(RxWiki News) Neck injuries are treated with great caution to avoid further complications including paralysis. This extra level of care often leads to the overuse of expensive radiography.
A recent study compared the use of two different tools commonly used to decide whether imaging of the cervical spine is needed after a blunt trauma injury.
The study found that when comparing the Canadian C-spine rule and the National Emergency X-Radiography Utilization Study (NEXUS) criteria, the Canadian C-Spine rule has better diagnostic accuracy.
"See a doctor after any traumatic accident."
Chris G. Maher, PhD, director of the Musculoskeletal Division of The George Institute for Global Health and colleagues reviewed existing studies that investigated the use of the Canadian C-spine rule or NEXUS criteria for patients who needed imaging of the spine after head trauma.
Of 578 articles found, 15 were used in this study. Nine studies evaluated the Canadian C-spine rule and 7 assessed the NEXUS rule. One of the studies was considered to be a direct comparison of the two rules. The Canadian C-spine Rule takes into account age, nature of accident, extremity numbness, tenderness or pain, the ability to move and range of motion to determine if radiography is necessary.
The Nexus Rule recommends radiography for patient with signs of intoxication, altered mental status, neurologic deficit, spinal tenderness or a distracting injury.
Both rules showed a good ability to exclude the possibility of cervical spine injuries without sacrificing the patient’s health. However, the Canadian C-spine rule had a better accuracy and a lower rate of false negatives.
A negative result indicates that a patient does not need to undergo diagnostic imaging in both tests. A false negative means that someone who should be screened further is not and a false positive means unnecessary screening is being carried out.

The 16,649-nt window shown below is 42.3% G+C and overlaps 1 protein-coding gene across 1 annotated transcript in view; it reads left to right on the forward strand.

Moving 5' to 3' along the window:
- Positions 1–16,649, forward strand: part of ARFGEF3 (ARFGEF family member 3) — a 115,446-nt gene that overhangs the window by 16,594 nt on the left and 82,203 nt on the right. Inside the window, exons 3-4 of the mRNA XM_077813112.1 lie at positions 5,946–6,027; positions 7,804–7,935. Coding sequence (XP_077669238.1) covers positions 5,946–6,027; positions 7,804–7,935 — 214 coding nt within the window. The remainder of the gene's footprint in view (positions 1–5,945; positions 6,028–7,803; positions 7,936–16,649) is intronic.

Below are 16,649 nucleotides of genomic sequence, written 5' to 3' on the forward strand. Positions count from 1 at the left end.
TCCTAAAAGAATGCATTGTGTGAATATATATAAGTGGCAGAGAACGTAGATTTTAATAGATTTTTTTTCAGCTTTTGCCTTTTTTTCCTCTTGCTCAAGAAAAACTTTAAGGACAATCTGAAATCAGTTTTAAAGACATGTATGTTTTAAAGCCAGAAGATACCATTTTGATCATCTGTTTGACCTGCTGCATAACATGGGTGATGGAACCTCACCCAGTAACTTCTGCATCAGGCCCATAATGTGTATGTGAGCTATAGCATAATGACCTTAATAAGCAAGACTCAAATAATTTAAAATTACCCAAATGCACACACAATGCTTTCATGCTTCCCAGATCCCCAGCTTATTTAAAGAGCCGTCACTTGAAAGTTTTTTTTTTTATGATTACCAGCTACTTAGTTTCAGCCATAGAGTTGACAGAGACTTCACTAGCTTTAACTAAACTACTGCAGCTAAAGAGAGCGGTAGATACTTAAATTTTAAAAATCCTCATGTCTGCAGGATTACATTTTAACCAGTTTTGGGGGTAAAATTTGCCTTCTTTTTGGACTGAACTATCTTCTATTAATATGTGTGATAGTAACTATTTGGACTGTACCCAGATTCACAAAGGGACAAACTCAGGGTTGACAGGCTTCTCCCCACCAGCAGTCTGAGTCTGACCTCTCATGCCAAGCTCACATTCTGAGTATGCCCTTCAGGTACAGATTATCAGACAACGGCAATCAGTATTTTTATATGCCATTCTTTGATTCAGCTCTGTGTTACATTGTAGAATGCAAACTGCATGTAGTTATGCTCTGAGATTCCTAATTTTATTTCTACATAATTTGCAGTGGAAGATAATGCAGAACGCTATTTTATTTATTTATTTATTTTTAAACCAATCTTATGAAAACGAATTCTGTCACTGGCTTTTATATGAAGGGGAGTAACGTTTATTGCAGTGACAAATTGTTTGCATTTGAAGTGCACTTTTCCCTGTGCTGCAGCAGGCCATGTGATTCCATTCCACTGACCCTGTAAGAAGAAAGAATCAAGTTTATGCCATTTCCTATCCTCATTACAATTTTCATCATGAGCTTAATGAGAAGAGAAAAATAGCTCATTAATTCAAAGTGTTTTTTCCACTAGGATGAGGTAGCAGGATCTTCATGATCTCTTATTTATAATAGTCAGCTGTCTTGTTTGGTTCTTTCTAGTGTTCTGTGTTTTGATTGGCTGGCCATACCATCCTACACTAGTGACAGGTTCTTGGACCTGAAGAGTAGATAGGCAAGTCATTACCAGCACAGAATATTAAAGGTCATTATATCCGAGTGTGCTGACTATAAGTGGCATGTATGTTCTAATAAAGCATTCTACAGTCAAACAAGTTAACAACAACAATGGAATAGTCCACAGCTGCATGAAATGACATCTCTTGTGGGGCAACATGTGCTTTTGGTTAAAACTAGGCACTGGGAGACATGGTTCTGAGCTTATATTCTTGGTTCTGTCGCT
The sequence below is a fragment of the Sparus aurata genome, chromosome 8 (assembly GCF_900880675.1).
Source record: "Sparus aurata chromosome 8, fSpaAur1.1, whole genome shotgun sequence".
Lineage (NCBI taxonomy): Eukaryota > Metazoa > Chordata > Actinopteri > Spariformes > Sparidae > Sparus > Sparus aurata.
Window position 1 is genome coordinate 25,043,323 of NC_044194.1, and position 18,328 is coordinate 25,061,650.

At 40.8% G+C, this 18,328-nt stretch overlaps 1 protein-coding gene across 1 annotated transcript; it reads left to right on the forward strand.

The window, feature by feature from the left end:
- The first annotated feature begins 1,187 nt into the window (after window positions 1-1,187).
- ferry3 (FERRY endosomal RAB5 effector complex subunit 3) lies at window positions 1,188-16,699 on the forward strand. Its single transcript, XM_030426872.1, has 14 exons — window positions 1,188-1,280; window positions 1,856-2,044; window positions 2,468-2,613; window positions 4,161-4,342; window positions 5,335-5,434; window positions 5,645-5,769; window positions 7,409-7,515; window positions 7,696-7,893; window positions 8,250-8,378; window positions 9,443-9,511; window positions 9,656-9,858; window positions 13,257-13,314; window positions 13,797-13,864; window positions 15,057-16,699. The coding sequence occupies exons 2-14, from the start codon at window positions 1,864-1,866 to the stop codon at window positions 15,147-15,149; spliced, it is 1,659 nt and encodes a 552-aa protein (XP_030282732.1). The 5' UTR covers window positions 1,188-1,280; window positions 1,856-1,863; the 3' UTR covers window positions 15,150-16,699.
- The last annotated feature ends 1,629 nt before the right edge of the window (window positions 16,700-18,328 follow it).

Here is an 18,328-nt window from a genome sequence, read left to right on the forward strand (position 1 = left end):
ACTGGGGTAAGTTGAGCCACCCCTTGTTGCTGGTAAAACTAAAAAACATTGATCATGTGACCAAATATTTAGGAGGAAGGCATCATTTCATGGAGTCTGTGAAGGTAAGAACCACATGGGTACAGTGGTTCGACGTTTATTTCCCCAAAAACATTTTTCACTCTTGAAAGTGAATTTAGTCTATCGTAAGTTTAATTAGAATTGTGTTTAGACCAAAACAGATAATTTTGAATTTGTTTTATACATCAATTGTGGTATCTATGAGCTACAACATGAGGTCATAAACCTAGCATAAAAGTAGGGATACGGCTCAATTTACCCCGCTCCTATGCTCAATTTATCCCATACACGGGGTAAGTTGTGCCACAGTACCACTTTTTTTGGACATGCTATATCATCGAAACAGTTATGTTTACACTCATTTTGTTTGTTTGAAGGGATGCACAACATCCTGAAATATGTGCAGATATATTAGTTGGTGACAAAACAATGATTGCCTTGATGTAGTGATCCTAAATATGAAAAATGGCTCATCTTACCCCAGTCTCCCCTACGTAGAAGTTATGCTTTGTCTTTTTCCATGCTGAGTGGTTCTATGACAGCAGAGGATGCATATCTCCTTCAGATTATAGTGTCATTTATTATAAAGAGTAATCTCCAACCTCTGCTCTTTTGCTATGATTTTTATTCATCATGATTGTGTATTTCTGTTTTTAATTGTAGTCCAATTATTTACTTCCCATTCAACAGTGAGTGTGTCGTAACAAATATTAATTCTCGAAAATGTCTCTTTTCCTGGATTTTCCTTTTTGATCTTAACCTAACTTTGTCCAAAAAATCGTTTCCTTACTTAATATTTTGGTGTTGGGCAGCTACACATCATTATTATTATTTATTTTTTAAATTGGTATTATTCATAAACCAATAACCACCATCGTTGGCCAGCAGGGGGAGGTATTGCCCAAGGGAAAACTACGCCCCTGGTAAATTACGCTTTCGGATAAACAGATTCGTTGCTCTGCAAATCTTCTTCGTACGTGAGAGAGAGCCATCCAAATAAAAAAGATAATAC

The Canadian C-Spine Rule had a rate of 0 percent to 0.11 percent false negative results, compared to 0 to 1.0 percent for the NEXUS criteria. The Canadian C-Spine and NEXUS criteria reduce rates of imaging by 42.0 and 30.9 percent, respectively, without missing a clinically important cervical spine injury.
While it is important that all patients who need care receive it, it is also important that excessive imaging is prevented to save time, effort and healthcare costs.
The authors believe that there is currently an overuse of imaging which may be due to a clinician’s fear of litigation or uncertainty of a tool’s accuracy. There is no indication that the patient receives a psychological or physical benefit from imaging when there is no suggestion that it is needed.
Less overuse of imaging will occur as patients and doctors become more educated on tools like NEXUS and Canadian C-Spine and their capabilities.
This study was published in the Canadian Medical Association Journal. Authors report associations with several educational entities.